The lazy amongst us took the buggy the vast distance between Burton Court and the Embankment (300 yards at a stretch). We smugly passed the more enthusiastic pedestrians, knowing that we could save the extra energy for the Masterpiece exhibition’s wide and expansive aisles.  

Now in its third year, this superbly presented show pulls together some of the most beautiful objects in the world. Whether you are after a 4th Millennium (yes Millennium, not Century – I had to double check too) Egyptian vase (I didn’t ask the price, by the way) or the latest Maserati Quattroporte, there is “something for everyone”. 

When I say “everyone”, of course that implies that money is simply no object.  This aside, the exhibition is exactly what the soul needs in such dire economic times. Painting, sculpture, speed boats, Faberge cufflinks - every area of what is not needed but truly desired is here.

While it seems ludicrous to most to spend £8,000,000 on a very lovely John Singer Sargent landscape, we marvel both at its intrinsic artistic value, but probably are wondering  who will really pay this for oil on canvas.

But this is what is so exhilarating. Beauty lifts the soul and to be surrounded by objects that are actually for sale allows us to vicariously live amongst the super rich. What would our TV room look like with the Monet, could we keep the cat off the George II library chair and wouldn’t it be a giggle to potter to work from Chelsea Harbour to Victoria Embankment in the Riva.  I’m always fascinated by the way prices are delivered to potential customers with an insouciance and aplomb that verge on the ridiculous. “It is lovely – and only £63,000”.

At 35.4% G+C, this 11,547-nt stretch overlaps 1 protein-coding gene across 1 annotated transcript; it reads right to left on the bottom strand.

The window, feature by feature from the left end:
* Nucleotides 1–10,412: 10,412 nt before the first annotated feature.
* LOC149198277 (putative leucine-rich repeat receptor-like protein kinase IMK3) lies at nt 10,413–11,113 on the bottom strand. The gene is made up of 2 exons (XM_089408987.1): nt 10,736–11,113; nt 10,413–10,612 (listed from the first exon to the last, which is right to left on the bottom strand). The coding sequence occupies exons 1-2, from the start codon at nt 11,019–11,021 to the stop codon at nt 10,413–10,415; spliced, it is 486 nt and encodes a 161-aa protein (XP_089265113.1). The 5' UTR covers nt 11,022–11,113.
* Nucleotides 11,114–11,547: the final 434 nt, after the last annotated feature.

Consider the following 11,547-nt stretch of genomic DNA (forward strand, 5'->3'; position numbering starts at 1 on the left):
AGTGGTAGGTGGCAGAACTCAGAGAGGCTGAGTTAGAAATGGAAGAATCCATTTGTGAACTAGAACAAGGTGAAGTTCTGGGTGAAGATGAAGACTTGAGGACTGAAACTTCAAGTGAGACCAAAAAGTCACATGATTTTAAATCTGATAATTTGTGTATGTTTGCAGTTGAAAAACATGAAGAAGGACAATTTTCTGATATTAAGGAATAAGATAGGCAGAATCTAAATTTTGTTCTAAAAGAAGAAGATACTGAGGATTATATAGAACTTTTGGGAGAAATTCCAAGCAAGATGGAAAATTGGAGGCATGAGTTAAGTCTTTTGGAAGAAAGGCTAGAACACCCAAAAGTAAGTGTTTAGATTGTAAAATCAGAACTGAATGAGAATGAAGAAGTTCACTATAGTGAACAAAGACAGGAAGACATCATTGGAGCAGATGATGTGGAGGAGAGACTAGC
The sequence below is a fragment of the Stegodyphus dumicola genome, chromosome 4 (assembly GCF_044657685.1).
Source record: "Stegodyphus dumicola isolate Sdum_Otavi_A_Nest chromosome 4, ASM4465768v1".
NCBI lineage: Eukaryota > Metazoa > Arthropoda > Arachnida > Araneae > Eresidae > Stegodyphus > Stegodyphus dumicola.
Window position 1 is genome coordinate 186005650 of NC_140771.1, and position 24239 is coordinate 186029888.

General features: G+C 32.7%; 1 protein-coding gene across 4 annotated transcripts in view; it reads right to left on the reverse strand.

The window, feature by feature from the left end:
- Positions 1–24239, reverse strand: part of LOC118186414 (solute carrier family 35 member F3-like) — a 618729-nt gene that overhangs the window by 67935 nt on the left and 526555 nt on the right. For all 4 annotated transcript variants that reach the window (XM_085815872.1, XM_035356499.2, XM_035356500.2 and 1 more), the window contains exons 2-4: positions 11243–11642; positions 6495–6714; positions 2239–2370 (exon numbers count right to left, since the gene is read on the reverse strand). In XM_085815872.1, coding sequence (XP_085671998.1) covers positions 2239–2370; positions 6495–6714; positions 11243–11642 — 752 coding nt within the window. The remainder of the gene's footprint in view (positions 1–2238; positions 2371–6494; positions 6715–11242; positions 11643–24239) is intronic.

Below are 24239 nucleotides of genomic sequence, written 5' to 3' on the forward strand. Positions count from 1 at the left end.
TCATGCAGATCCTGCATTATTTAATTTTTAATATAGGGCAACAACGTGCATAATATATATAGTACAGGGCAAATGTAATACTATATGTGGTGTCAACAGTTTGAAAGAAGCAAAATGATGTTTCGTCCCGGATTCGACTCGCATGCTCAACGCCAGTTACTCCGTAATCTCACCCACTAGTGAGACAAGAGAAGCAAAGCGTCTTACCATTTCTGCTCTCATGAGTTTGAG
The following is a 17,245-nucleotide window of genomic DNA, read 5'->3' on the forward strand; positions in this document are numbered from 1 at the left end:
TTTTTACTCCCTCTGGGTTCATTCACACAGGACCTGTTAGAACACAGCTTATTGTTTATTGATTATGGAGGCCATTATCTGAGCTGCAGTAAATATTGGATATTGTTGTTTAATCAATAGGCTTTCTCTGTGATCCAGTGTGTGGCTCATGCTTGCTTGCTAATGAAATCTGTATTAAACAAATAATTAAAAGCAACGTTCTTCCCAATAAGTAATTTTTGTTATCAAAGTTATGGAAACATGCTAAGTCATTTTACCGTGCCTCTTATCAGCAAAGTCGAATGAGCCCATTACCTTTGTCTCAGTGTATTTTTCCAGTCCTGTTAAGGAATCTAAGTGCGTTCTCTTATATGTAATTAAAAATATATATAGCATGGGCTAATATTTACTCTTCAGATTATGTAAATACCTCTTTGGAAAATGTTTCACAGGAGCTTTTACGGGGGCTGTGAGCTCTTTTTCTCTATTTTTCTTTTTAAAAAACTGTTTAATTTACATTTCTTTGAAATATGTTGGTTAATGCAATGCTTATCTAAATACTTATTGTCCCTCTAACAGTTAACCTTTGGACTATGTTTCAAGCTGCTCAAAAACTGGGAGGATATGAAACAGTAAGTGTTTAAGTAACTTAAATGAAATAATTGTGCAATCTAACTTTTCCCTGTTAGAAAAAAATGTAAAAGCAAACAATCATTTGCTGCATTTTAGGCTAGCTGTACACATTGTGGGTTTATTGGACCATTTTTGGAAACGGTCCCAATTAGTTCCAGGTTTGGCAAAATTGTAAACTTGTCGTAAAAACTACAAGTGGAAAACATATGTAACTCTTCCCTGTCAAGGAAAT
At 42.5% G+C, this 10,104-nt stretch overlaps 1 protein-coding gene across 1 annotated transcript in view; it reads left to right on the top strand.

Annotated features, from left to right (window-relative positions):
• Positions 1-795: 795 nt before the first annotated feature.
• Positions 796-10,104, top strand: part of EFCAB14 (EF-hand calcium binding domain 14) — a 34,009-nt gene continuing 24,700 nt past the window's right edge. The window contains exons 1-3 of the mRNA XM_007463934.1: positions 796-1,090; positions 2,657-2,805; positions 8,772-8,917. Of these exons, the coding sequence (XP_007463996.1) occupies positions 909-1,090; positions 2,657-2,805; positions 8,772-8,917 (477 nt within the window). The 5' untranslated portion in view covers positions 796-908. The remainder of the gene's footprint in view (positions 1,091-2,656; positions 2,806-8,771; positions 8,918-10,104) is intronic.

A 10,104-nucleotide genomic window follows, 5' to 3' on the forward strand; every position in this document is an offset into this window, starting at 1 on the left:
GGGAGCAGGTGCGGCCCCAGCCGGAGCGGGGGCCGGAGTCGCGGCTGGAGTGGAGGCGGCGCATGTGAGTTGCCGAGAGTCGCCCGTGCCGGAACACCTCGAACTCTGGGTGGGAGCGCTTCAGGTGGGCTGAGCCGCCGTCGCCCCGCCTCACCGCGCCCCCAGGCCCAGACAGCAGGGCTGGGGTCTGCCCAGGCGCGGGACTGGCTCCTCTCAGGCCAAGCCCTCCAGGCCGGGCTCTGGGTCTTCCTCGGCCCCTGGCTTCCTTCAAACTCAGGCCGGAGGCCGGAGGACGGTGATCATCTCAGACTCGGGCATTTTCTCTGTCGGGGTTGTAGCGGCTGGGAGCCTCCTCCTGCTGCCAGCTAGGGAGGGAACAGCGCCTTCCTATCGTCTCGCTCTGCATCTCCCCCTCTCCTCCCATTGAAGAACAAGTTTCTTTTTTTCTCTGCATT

That’s why I never ask. Beauty may be in the eye of the beholder, but only if he’s got an extremely fat wallet.  For the rest of us, best we enjoy and make for the bar.

We stretched to two glasses of Ruinard and a Peroni.  


- Martin Betts